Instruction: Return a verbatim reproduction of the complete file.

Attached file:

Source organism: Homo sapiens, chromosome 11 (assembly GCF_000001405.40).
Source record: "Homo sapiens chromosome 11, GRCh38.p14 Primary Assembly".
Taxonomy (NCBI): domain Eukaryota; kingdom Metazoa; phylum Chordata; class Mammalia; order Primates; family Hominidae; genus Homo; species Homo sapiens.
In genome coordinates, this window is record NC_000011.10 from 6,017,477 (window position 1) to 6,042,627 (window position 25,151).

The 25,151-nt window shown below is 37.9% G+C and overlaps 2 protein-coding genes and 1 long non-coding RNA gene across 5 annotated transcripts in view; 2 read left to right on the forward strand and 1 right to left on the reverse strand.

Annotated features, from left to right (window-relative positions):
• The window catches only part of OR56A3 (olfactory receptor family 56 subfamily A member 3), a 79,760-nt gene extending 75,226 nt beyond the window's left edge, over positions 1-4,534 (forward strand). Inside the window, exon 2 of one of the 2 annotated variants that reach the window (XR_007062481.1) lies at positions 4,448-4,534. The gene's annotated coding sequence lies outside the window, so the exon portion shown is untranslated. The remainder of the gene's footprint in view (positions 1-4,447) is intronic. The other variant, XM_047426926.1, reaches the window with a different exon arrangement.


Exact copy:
Source organism: Homo sapiens, chromosome 11 (assembly GCF_000001405.40).
Source record: "Homo sapiens chromosome 11, GRCh38.p14 Primary Assembly".
Taxonomy (NCBI): domain Eukaryota; kingdom Metazoa; phylum Chordata; class Mammalia; order Primates; family Hominidae; genus Homo; species Homo sapiens.
In genome coordinates, this window is record NC_000011.10 from 6,017,477 (window position 1) to 6,042,627 (window position 25,151).

The 25,151-nt window shown below is 37.9% G+C and overlaps 2 protein-coding genes and 1 long non-coding RNA gene across 5 annotated transcripts in view; 2 read left to right on the forward strand and 1 right to left on the reverse strand.

Annotated features, from left to right (window-relative positions):
• The window catches only part of OR56A3 (olfactory receptor family 56 subfamily A member 3), a 79,760-nt gene extending 75,226 nt beyond the window's left edge, over positions 1-4,534 (forward strand). Inside the window, exon 2 of one of the 2 annotated variants that reach the window (XR_007062481.1) lies at positions 4,448-4,534. The gene's annotated coding sequence lies outside the window, so the exon portion shown is untranslated. The remainder of the gene's footprint in view (positions 1-4,447) is intronic. The other variant, XM_047426926.1, reaches the window with a different exon arrangement.